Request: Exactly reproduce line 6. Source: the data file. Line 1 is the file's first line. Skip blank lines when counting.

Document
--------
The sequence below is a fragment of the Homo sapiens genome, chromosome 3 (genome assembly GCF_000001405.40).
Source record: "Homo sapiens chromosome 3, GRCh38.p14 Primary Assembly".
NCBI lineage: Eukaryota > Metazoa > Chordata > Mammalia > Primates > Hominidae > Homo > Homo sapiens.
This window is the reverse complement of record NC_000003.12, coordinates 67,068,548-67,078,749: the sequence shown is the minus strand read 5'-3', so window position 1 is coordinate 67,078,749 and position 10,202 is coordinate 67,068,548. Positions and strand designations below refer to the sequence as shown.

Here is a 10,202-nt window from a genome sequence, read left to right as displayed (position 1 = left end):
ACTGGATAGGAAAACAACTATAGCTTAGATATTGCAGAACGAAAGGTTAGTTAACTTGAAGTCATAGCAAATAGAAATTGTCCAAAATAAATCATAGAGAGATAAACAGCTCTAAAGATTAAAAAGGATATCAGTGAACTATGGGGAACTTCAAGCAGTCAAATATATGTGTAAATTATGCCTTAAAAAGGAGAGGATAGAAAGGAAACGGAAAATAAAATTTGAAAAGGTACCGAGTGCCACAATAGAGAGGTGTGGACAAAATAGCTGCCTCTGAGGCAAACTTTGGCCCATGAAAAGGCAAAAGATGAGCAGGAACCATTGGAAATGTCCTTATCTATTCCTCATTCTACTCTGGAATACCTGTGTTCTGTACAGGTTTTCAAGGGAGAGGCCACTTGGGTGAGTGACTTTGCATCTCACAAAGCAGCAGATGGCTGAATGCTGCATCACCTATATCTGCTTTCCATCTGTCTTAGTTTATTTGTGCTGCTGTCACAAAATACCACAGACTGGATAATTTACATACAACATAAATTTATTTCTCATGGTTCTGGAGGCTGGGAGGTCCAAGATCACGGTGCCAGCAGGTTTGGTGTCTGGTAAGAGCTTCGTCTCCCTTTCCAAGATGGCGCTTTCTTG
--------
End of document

ACTGGATAGGAAAACAACTATAGCTTAGATATTGCAGAACGAAAGGTTAGTTAACTTGAAGTCATAGCAAATAGAAATTGTCCAAAATAAATCATAGAGAGATAAACAGCTCTAAAGATTAAAAAGGATATCAGTGAACTATGGGGAACTTCAAGCAGTCAAATATATGTGTAAATTATGCCTTAAAAAGGAGAGGATAGAAAGGAAACGGAAAATAAAATTTGAAAAGGTACCGAGTGCCACAATAGAGAGGTGTGGACAAAATAGCTGCCTCTGAGGCAAACTTTGGCCCATGAAAAGGCAAAAGATGAGCAGGAACCATTGGAAATGTCCTTATCTATTCCTCATTCTACTCTGGAATACCTGTGTTCTGTACAGGTTTTCAAGGGAGAGGCCACTTGGGTGAGTGACTTTGCATCTCACAAAGCAGCAGATGGCTGAATGCTGCATCACCTATATCTGCTTTCCATCTGTCTTAGTTTATTTGTGCTGCTGTCACAAAATACCACAGACTGGATAATTTACATACAACATAAATTTATTTCTCATGGTTCTGGAGGCTGGGAGGTCCAAGATCACGGTGCCAGCAGGTTTGGTGTCTGGTAAGAGCTTCGTCTCCCTTTCCAAGATGGCGCTTTCTTG